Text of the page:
Are there any games you saw where you just couldn't believe how incredibly good (or bad) they looked?
Oh yeah, Forbidden Forest on the 64 - looks pants now but at the time it was like seeing a movie. And Gorf on the Vic-20. Showing my age now, but when me and my late friend Dave saw that for the first time our jaws were open! Haha!
Are you a programmer at all or purely a graphics specialist?
Oh, believe me I tried to learn to program many times, but it hurt my head! I just didn't have the logical mind for it. Too much math. I had so much awe for Ronald and the others. Those guys were like alchemists as far as I was concerned. I used to knock out basic games on the old Vic20 and C64, but the proper hard core coding was for the brainy people!
Having said that, in desperation for work I have now learned how to program Flash games - just enough to get by on. I won't be able to make my own SWIV sadly!
How many of the "old gang" are you still in touch with?
Well, thanks to Facebook, I got back in touch with Ronald who moved to the States not long after the SCi days. I got back in touch with John Croudy too, but he has left Facebook now. He went off to live in Finland I think. Not quite sure what happened to Steve Snake. Rob Whitaker also moved to America, but I'm still very much in touch with Greg Michael who I've worked with recently.
What are you up to these days?
Well, I sort of fell out of the industry around 2003 and underwent a massive lifestyle change! Got married, had kids, moved out to the country etc. But thanks to the huge shift in gaming to online and mobile, I got back in, and now I run a Flash website called The Fungooms with games for children. I also worked with Greg on Space Junk, a vector styled homage to the old Williams and Atari games, and I'm hoping to make some more of those. Right now I'm concentrating on my Kickstarter campaign to raise funds to take Fungooms to iOS and Android.
Can you tell me a little about the history of the Fungooms site and the kickstarter campaign you have for it?
The Fungooms site is totally free to play so I don't make much money from it - just enough to get by on from advertising. And I have a huge back log of game ideas in my head, but no way of bringing them to reality. I'm hoping that the Kickstarter project will enable me to take on some help as well as network a bit with other developers in the South West which is incredibly beautiful place to live, but hugely lacking in games developers. If successful, I can get Fungooms apps out there fairly quickly and hopefully generate money from them to make more Retro blasters - honestly, there are hardly any decent (IAP free) retro shooters on iPad, and my motivation has always been to make the kind of games I really want to play. I'd love one day to bring SWIV to mobile devices, I think that could be a cool game.
Can you tell me a little more about Space Junk?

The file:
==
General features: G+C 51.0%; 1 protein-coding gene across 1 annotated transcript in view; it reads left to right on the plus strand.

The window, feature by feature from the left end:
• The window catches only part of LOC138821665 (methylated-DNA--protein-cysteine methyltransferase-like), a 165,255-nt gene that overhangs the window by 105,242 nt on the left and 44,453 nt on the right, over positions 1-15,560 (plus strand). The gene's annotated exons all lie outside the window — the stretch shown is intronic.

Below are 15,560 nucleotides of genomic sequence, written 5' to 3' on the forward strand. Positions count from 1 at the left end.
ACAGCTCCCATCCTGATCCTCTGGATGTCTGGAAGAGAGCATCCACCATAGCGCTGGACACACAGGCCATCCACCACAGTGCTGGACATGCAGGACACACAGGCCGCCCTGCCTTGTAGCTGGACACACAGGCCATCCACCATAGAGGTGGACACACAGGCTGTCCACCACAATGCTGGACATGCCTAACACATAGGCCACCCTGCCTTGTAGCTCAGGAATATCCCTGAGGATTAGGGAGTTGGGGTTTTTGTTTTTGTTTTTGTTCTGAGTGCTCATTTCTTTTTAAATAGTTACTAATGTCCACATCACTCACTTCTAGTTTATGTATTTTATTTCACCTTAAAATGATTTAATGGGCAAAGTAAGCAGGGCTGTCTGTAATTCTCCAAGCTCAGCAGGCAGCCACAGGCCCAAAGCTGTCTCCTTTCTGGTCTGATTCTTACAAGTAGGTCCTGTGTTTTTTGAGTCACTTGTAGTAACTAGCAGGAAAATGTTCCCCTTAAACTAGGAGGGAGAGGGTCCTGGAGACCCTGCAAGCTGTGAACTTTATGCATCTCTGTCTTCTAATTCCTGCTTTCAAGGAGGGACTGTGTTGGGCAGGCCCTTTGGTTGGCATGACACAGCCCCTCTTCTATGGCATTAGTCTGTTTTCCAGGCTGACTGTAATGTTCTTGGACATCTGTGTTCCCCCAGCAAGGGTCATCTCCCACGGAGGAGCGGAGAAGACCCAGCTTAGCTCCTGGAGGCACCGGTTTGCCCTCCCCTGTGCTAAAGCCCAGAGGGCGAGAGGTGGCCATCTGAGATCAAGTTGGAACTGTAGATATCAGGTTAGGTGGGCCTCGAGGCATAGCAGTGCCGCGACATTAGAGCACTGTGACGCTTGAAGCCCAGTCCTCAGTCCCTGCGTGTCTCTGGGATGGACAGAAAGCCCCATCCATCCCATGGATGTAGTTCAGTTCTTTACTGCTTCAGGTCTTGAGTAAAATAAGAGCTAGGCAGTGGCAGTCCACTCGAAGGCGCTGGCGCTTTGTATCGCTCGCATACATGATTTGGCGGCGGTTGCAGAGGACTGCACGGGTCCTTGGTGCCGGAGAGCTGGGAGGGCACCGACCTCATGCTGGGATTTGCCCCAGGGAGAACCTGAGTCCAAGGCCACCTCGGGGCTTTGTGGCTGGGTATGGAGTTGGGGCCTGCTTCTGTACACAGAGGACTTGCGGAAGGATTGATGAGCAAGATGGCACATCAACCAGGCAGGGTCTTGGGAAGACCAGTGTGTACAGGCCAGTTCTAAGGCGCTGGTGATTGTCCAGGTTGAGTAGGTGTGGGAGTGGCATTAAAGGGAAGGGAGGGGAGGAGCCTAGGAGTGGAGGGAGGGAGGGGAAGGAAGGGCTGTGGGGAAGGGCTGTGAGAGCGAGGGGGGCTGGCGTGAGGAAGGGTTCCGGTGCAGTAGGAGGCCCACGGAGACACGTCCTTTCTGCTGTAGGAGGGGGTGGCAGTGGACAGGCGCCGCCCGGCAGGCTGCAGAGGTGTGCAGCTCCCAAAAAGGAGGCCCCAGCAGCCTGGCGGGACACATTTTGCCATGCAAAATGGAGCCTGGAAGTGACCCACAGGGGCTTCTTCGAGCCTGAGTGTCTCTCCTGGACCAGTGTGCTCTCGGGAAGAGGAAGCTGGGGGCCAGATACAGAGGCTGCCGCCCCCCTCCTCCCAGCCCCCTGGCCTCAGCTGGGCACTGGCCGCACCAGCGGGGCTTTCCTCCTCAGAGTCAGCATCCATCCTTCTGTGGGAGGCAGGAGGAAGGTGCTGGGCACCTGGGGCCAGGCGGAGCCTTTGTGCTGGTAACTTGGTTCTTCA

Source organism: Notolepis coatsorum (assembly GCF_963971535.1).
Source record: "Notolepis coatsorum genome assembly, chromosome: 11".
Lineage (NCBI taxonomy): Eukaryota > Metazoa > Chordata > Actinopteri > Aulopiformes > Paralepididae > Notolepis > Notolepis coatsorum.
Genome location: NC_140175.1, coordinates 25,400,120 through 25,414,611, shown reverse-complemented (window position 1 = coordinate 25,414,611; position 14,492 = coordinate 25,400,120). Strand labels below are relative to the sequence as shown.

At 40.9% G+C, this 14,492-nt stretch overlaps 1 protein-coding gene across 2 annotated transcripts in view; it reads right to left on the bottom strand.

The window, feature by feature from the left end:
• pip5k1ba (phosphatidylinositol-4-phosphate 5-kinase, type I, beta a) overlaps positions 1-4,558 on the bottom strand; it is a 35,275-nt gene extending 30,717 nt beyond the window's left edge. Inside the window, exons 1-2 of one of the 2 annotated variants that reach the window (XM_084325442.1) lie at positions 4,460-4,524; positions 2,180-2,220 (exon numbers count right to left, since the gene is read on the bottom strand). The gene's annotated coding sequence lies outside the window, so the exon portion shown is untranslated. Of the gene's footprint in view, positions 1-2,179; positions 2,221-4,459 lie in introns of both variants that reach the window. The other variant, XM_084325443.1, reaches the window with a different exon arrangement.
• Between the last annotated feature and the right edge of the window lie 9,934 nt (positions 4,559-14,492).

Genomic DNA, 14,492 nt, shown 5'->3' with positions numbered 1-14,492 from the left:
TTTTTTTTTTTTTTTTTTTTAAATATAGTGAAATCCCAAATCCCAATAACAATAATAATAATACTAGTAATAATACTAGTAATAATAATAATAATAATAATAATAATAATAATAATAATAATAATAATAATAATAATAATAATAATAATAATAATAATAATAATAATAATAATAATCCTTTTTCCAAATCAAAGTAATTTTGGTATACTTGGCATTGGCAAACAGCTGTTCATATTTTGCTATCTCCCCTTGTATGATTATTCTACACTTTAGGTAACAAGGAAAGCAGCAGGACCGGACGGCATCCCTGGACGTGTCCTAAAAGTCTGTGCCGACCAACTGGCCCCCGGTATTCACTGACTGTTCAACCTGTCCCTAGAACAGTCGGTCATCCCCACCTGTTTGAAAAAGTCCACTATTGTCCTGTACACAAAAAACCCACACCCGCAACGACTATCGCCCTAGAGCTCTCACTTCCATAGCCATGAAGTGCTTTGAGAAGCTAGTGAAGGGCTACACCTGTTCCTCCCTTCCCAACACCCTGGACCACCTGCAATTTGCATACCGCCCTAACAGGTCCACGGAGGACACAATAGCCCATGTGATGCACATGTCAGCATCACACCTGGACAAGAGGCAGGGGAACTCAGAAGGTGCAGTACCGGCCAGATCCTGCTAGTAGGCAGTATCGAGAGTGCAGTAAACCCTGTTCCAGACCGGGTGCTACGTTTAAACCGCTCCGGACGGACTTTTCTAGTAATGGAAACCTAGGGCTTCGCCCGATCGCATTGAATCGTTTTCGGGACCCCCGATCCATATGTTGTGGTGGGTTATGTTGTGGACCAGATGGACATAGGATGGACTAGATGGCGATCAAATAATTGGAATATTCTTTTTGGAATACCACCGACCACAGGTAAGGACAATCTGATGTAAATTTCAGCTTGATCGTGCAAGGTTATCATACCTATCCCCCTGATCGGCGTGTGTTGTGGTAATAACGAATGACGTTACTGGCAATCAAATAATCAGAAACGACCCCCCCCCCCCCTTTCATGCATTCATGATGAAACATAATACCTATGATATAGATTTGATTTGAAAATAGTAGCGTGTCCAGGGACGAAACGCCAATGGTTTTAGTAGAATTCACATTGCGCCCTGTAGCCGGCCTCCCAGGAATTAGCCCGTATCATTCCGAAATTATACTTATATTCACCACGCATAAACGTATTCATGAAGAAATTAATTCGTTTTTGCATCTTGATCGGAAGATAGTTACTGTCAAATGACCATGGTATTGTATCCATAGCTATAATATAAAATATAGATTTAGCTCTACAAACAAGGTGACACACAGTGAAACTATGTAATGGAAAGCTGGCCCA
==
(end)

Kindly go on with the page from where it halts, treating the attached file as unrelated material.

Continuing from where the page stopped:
I teamed up with an old SCi buddy and produced a retro shooter for iOS called Space Junk. That was real fun to work on, the whole process was just like the old days - pure creation, and no interference from marketing people. Having said that, it failed to sell, so I guess that's where the marketing people come in handy!
If it's not too confidential, what counts as "not selling" these days for iOS?
Oh, I think we've had about 6,000 paid downloads and ten times as many free downloads.
Is piracy a major problem for iOS games or the bigger problem trying to get publicity when there are so many games out there now?
The latter - I've heard people argue that these sort of games don't have a big market, but I've never paid much attention to that sort of thinking. I'm a stubborn chap, and I believe that if something is cool, then it is cool whether there's a "space" in the market for it or not. Space Junk is a totally cool game and easily one of the best blasters, and is especially gorgeous on the new iPads. I've seen similar games selling 50 times as many units, but as a teeny tiny developer we just don't have the marketing muscle to promote the game. But anyway. I'm not in it just for the money. If I was then I would be making "Angry Ninja Zombie Pirate Mine Build Craft Birds"!
Finally, can you list some of the hidden or sci-fi references that you drew in your games?
Um, let's see. Eagle Transporters in SWIV Amiga, the funny alien from Dark Star in Ninja Warriors Amiga, The Flying Sub from Voyage To The Bottom Of The Sea in Super SWIV, and every single level of Space Junk has a sci-fi reference - heaven!
Thank you very much for your time and your amazing artwork over the years, and the best of luck with your kickstarter campaign!
It's a pleasure! I feel all nostalgic now. This is like therapy!
Starting out creating graphics for early pioneer Steve Bak, Chris moved into programming games and went on to create one of the Amiga's flagship characters - James Pond.
Well known for his slick Amiga games Midnight Resistance and RoboCop 2, Ian Moran worked at Special FX from mid 1989 until 1992 when he was one of 5 founding members that formed Rage software.
John was one half of the formidable Random Access/Sales Curve programming team that worked on some of the Amiga's most fondly remembered games. John worked on Silkworm, Ninja Warriors, SWIV, Rodland, Saint Dragon and Indy Heat.
Copy protection expert and creator of the copylock, Rob Northen's system was the primary measure to prevent casual software copying for around 500 commercial Amiga games, the majority of which were protected between 1989 and 1992.
The programming legend responsible for the superb games Silkworm, Ninja Warriors, SWIV, Rodland and Q-Bic, Ron answers a plethora of technical questions about his games.